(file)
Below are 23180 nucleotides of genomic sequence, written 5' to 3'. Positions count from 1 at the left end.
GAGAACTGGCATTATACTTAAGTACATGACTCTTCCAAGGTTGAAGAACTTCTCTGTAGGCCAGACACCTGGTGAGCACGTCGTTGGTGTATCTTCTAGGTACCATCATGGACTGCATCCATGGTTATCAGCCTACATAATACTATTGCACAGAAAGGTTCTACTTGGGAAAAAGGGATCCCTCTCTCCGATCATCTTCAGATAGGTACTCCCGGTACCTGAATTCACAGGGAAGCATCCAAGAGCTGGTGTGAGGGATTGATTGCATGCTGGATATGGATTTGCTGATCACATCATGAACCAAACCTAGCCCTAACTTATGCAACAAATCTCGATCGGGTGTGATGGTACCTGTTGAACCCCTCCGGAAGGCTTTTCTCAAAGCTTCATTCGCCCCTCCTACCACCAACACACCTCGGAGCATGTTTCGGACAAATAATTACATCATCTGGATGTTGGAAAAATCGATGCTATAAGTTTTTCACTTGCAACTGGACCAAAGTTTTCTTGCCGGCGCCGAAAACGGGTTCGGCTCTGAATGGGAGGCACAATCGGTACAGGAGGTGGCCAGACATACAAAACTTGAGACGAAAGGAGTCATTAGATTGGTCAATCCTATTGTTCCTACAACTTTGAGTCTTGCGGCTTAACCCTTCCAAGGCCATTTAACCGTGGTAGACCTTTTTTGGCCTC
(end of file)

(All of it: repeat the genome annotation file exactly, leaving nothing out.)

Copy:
Below are 23180 nucleotides of genomic sequence, written 5' to 3'. Positions count from 1 at the left end.
GAGAACTGGCATTATACTTAAGTACATGACTCTTCCAAGGTTGAAGAACTTCTCTGTAGGCCAGACACCTGGTGAGCACGTCGTTGGTGTATCTTCTAGGTACCATCATGGACTGCATCCATGGTTATCAGCCTACATAATACTATTGCACAGAAAGGTTCTACTTGGGAAAAAGGGATCCCTCTCTCCGATCATCTTCAGATAGGTACTCCCGGTACCTGAATTCACAGGGAAGCATCCAAGAGCTGGTGTGAGGGATTGATTGCATGCTGGATATGGATTTGCTGATCACATCATGAACCAAACCTAGCCCTAACTTATGCAACAAATCTCGATCGGGTGTGATGGTACCTGTTGAACCCCTCCGGAAGGCTTTTCTCAAAGCTTCATTCGCCCCTCCTACCACCAACACACCTCGGAGCATGTTTCGGACAAATAATTACATCATCTGGATGTTGGAAAAATCGATGCTATAAGTTTTTCACTTGCAACTGGACCAAAGTTTTCTTGCCGGCGCCGAAAACGGGTTCGGCTCTGAATGGGAGGCACAATCGGTACAGGAGGTGGCCAGACATACAAAACTTGAGACGAAAGGAGTCATTAGATTGGTCAATCCTATTGTTCCTACAACTTTGAGTCTTGCGGCTTAACCCTTCCAAGGCCATTTAACCGTGGTAGACCTTTTTTGGCCTC